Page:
I actually got this Brother 1500s Nouvelle sewing machine a few months ago – but reading other reviews helped me make my decision. I have now sewn 8-10 quilts on this and am really happy with it for piecing, straight line quilting, and free-motion quilting.
Edited To Add October 1, 2014: I have now had this machine for a year and am still very happy with it. I got the recommended Organ HLx5 Needles for this machine which I reviewed here.
Some maintenance tips:
- Don’t forget to oil your machine! I do it about once a month, or if I am sewing a lot, more often. I forgot for 2-3 months and was mortified by how quiet it got after a few drops of oil. Guess I hadn’t noticed it slowly growing louder.
- Don’t forget to oil and clean your walking foot and FMQ foot! By Clean I mean going in with a brush and removing the lint. It adds up. You are supposed to oil the feet about once a month or more if you sew a lot.
- Vacuum out the bobbin area. It is difficult to get to the bobbin area to really keep it clean, so once a month or so I use my vacuum attachment to suck out extra lint. It takes 30 seconds and makes a big difference. For the record, I brush out lint about every other time I change the bobbin, but it adds up deeper in the machine anyway. I do a lot of scrap quilting with tiny pieces and use all manner of thread so that is probably why I end up with lots of lint.
I had previously sewn on a Pfaff Creative 2124 which is an older embroidery and sewing machine (I think about 10 years old – I got it used for about $700 in 2008). I sew A LOT and was having to do more and more repairs to the Pfaff – I was just over-using it. I decided I had to get a tougher machine before I completely ruined the Pfaff, as it is great to have an embroidery machine around for adding labels to quilts and other odds and ends – like when I need a zig-zag stitch -as the Brother 1500s is a straight stitch only!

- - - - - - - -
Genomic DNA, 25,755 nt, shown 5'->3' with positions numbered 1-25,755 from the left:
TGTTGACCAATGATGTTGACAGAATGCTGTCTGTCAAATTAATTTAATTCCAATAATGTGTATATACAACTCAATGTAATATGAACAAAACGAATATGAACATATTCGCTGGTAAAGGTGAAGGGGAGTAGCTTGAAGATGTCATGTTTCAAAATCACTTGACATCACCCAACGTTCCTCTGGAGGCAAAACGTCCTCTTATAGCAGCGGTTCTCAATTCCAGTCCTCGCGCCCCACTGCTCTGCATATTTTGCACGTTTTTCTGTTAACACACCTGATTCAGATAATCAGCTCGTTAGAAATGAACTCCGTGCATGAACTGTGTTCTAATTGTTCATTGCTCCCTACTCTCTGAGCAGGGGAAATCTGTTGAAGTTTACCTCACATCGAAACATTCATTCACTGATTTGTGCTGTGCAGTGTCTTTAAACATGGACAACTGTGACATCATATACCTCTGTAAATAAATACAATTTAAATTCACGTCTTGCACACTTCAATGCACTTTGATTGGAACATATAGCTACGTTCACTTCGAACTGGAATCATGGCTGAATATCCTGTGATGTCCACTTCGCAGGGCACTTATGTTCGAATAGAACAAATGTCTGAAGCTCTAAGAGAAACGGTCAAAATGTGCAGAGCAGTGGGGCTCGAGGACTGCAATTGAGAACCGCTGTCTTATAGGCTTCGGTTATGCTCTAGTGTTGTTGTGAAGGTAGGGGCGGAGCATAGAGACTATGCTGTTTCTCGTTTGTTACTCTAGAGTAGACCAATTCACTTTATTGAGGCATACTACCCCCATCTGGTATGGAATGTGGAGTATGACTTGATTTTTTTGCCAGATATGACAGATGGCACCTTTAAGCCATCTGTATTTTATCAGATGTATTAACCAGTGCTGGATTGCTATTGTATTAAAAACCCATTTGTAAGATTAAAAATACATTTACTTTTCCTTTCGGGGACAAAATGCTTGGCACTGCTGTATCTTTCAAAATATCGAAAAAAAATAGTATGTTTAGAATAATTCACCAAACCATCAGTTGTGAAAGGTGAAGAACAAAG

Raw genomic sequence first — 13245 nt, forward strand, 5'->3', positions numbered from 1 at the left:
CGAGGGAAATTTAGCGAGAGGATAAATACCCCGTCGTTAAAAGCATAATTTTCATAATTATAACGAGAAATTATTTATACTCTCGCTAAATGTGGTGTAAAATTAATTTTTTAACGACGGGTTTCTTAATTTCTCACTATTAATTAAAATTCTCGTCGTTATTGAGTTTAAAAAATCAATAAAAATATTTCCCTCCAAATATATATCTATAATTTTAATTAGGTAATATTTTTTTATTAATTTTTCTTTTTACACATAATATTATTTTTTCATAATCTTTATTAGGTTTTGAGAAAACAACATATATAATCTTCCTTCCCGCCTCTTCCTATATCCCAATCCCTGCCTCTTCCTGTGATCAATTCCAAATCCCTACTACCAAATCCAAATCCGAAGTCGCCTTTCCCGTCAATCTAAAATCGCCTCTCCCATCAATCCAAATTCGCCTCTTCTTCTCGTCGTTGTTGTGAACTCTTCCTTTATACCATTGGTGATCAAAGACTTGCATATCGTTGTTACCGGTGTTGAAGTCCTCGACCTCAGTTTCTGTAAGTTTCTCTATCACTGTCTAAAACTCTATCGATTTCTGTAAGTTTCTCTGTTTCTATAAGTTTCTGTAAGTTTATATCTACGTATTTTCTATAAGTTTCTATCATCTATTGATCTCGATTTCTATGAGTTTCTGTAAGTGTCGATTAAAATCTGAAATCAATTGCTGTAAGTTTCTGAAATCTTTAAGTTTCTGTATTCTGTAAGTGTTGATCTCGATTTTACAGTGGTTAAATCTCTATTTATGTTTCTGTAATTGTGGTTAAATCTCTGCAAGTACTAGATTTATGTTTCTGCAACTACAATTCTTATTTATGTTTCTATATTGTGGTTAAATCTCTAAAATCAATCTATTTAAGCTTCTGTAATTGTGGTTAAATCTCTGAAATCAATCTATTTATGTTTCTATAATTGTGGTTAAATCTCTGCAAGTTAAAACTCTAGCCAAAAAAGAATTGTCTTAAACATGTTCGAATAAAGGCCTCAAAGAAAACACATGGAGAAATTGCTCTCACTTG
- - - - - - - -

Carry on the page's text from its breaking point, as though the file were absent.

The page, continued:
If you sew A LOT I think having a machine with all the bells and whistles is just going to sacrifice some long-term toughness. I say this having had a reasonably nice, older machine (I can’t believe you can still buy that Pfaff 2124 for $1500+ used – it’s almost ten years old) that wore out after about 4 years my own heavy use (no idea how it lived before it met me). (For the record, I kept it clean and serviced).
Which is why I thought I’d try this tough workhorse!
What I like:
- Price – You can get this refurbished or used for less than $600. Compared to the $2000+ I might have been convinced to spend if my Pfaff had died completely, that is a steal to me.
- Harp space. It’s 8.5 inches deep and about 6 inches tall. The height of the sewing area makes a huge difference, it’s not just the width of the harp to look for. In addition to being able to quilt queen sized quilts much more comfortably, having all the extra openness is just more pleasant all around – more light on the sewing bed.
- Free-motion quilting – it has really nice stitches, great tension, it was really easy for me to pick up and get a feel for how to move the quilt to get the stitch length I wanted.